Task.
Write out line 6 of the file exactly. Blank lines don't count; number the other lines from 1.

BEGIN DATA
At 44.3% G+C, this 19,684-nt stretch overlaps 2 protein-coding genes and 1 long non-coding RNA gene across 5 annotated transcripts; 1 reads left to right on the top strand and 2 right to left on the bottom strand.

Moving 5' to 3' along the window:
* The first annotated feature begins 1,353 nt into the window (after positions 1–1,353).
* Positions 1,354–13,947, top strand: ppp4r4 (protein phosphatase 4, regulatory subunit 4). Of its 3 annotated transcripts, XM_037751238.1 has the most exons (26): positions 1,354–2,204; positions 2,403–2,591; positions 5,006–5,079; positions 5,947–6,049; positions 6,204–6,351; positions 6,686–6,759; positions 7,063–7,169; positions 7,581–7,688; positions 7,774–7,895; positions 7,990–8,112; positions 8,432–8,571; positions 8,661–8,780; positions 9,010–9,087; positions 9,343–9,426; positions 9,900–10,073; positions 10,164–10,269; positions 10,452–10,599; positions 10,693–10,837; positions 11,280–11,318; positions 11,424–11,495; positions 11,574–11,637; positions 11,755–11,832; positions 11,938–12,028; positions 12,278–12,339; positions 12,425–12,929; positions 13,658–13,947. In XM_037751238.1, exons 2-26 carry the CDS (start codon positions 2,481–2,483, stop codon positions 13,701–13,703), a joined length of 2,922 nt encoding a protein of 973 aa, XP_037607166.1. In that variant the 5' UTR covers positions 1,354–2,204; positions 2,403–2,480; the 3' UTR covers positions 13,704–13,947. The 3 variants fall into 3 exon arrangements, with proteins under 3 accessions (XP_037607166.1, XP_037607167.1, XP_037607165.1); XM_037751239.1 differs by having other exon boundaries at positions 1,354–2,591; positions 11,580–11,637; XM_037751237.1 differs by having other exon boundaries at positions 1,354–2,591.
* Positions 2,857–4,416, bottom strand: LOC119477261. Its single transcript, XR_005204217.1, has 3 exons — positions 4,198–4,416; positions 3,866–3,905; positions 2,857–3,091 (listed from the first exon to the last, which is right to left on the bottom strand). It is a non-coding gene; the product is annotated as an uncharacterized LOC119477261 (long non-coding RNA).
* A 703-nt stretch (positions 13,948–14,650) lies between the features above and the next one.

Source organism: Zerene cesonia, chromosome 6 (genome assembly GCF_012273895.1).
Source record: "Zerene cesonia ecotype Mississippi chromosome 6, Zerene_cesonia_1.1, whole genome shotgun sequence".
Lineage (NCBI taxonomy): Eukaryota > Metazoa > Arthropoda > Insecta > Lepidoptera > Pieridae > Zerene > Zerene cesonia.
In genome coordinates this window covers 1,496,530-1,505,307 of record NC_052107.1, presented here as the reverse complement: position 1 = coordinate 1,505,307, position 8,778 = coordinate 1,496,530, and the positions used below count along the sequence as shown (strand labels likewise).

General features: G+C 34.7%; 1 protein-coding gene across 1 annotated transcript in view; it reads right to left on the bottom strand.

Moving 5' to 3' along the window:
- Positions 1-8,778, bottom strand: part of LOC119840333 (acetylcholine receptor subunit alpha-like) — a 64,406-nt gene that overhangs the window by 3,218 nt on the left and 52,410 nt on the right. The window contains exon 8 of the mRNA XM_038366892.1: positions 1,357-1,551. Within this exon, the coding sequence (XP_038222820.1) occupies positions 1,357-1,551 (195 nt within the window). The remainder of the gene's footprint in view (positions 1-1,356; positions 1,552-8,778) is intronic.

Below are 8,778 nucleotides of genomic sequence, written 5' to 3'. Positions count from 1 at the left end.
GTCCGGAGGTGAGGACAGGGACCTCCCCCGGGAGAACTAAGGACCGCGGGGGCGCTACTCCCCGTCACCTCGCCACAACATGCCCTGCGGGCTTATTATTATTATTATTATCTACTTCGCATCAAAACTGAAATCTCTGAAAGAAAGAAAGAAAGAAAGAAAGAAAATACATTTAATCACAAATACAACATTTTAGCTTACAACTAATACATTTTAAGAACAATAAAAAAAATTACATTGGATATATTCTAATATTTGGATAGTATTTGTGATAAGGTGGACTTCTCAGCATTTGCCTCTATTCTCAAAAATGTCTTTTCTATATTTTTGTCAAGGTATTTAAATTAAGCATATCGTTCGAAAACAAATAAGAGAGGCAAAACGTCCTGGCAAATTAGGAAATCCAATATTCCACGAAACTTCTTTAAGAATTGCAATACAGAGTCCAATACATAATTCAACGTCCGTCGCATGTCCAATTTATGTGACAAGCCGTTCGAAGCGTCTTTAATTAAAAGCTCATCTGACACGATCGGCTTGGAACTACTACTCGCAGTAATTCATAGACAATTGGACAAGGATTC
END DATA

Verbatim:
* A 703-nt stretch (positions 13,948–14,650) lies between the features above and the next one.